Ryan Hoffman

Thoughts from a .NET obsessed software architect and developer.

Configure Cassette to Bundle Twitter Bootstrap Javascript

I originally thought bundling the Bootstrap javascript would be as easy as adding the folder to a Cassette bundle. There was one problem - there is a dependency between bootstrap-popover.js and bootstrap-tooltip.js - and I do not want to modify the original Bootstrap files.

I’ve used a creative approach to add the dependency - using the cool customize bundles lamba in the Cassette bundle configuration. I use a Linq query to locate the assets in question, and I manually add a reference in code. It’s really cool that Cassette allows you to get “low” level like this!

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public class CassetteBundleConfiguration : IConfiguration<BundleCollection>
{
    public void Configure(BundleCollection bundles)
    {
        bundles.Add<ScriptBundle>
        (
            "Content/bootstrap/js", //relative path to your bootstrap js files
            new FileSearch()
            {
                SearchOption = SearchOption.TopDirectoryOnly,
                Pattern = "*.js"
            },
            bundle =>
            {
                var tooltipJs = bundle.Assets.Single(a => a.Path
                                                           .ToLowerInvariant()
                                                           .Contains("-tooltip"));

                var popoverJs = bundle.Assets.Single(a => a.Path
                                                           .ToLowerInvariant()
                                                           .Contains("-popover"));

                popoverJs.AddReference(tooltipJs.Path, 1);
            }
        );
    }
}

Looking for how to configure Cassette to bundle the Bootstrap LESS stylesheets? There are instructions here and although they are for Cassette 1.0, it still works the same.

Remap Home and End on OS X 10.8 Mountain Lion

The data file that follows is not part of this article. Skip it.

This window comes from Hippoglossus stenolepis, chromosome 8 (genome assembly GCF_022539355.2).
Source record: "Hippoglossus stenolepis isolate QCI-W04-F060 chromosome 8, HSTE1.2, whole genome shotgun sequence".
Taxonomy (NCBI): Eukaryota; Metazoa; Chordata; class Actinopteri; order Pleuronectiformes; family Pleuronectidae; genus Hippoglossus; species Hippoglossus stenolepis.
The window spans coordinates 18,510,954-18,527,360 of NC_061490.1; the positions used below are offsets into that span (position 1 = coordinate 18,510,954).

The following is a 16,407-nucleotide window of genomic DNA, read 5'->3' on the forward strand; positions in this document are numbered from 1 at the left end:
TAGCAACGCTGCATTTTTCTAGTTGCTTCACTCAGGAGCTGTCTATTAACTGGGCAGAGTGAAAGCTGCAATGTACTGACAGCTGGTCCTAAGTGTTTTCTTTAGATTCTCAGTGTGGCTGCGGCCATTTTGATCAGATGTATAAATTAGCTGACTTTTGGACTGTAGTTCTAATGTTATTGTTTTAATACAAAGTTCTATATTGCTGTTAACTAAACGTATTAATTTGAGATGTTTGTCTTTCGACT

One of the things I miss the most from my PC keyboard is how the Home and End keys work. In a text editor on Windows, Home will move the carrot to the beginning of the current line, and End will move the carrot to the end of the current line. On Mac OS X, Home moves the carrot to before the first character in the whole document, and the End moves the carrot to after the last character in the document. I often use Shift+Home/End in software development to select a whole line, and I miss this a lot. After some tinkering, the best way to do this is to use software called KeyRemap4Macbook, available here.

After KeyRemap4Macbook is installed, you configure it in the System Preferences app. On the “Change Key” tab, search for “Use PC Style Home/End” and toggle the option on that says “Use PC Style Home/End (except in Virtual Machine, RDC) (Change Home to Control+A) (Change End to Control+E)”. It is as easy as that!

Despite the awful UI that KeyRemap4MacBook has, it works very well. I wish you were able to configure all of the customizations in the UI, and I also wish there was much better organization of the pre-defined key remaps.

Add to the PATH on Mac OS X 10.8 Mountain Lion

I just bought a neat Mac Mini!  I’m using it to do some MonoTouch and Mono for Android development!  In the process of setting everything up, I installed node.js.  After the node.js installer finished, it recommended to add /usr/local/share/npm/bin to my path.  It turns out there is a very neat way to do this in OS X, the /etc/paths file!  The file contains a list (one per line) of paths that are added to the $PATH variable in the shell.    Here are some quick directions to add to the path:

  • Open up Terminal.
  • Run the following command:
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sudo nano /etc/paths
  • Enter your password, when prompted.
  • Go to the bottom of the file, and enter the path you wish to add.
  • Hit control-x to quit.
  • Enter “Y” to save the modified buffer.

That’s it!  To test it, in new terminal window, type:

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echo $PATH

You should see something similar to this (including the path you’ve added!):

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MacMini:~ ryan$ echo $PATH
/usr/bin:/bin:/usr/sbin:/sbin:/usr/local/bin:/usr/local/share/npm/bin

Here is a screenshot of what my file looks like:

From SQL Server to MongoDB